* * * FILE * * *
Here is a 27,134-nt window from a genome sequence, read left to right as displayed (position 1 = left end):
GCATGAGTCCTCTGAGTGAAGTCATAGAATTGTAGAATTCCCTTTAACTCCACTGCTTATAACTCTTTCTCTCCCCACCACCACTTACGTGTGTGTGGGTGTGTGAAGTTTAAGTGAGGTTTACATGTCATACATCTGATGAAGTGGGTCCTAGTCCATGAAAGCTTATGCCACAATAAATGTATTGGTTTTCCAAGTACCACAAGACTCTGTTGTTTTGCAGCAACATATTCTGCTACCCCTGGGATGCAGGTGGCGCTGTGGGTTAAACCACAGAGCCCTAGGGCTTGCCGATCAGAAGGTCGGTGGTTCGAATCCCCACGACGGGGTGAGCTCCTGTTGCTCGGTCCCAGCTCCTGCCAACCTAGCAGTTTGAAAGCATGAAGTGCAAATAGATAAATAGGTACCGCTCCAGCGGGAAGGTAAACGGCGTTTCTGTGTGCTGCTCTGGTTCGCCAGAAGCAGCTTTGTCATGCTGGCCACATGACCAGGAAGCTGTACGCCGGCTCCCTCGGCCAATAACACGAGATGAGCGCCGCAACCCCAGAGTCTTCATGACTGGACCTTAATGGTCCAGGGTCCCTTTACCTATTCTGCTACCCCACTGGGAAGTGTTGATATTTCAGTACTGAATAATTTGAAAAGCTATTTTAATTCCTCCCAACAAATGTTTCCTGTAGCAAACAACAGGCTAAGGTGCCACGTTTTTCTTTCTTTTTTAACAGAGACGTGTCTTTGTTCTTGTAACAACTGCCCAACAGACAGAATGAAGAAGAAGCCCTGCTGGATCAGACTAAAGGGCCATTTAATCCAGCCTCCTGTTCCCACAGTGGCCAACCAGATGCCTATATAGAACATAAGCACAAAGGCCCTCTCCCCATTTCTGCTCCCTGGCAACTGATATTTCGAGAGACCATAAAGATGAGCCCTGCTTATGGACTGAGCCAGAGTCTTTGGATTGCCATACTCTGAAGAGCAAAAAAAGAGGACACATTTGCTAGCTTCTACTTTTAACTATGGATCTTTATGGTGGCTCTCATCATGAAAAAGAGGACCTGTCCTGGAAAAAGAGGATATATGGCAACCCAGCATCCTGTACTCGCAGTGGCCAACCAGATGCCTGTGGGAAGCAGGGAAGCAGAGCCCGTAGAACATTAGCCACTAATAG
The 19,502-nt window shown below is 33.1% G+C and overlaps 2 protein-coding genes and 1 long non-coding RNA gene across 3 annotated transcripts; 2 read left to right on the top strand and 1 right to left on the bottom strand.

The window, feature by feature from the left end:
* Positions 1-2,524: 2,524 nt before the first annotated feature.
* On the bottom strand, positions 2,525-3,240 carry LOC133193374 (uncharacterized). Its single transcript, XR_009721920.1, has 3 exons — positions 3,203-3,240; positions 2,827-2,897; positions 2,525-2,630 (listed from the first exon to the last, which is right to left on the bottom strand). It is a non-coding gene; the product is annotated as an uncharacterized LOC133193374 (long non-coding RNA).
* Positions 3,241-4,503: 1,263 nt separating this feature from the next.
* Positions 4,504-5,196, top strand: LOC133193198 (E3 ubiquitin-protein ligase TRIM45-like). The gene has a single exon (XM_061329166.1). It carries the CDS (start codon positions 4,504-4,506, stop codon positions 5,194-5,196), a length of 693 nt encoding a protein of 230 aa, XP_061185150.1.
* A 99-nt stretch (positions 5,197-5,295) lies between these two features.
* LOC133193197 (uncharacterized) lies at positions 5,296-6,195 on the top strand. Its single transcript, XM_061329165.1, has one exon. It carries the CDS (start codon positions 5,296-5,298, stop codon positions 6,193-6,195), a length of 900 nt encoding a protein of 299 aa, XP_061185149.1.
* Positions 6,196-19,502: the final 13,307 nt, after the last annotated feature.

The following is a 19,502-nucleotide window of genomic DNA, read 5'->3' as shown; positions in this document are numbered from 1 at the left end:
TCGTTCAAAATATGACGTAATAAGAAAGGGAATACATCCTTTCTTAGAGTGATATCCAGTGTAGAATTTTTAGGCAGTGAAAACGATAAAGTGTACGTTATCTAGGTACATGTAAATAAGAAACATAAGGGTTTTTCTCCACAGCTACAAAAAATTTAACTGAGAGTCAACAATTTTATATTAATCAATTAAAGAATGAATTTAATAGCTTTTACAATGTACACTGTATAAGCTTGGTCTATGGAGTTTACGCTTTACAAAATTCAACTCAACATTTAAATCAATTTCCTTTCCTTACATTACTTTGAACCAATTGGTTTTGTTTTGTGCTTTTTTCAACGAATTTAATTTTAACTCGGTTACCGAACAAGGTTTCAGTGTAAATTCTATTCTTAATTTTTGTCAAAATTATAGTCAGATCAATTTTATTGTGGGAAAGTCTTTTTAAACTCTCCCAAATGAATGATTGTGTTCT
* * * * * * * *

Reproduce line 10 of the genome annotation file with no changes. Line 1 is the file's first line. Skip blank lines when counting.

* LOC133193197 (uncharacterized) lies at positions 5,296-6,195 on the top strand. Its single transcript, XM_061329165.1, has one exon. It carries the CDS (start codon positions 5,296-5,298, stop codon positions 6,193-6,195), a length of 900 nt encoding a protein of 299 aa, XP_061185149.1.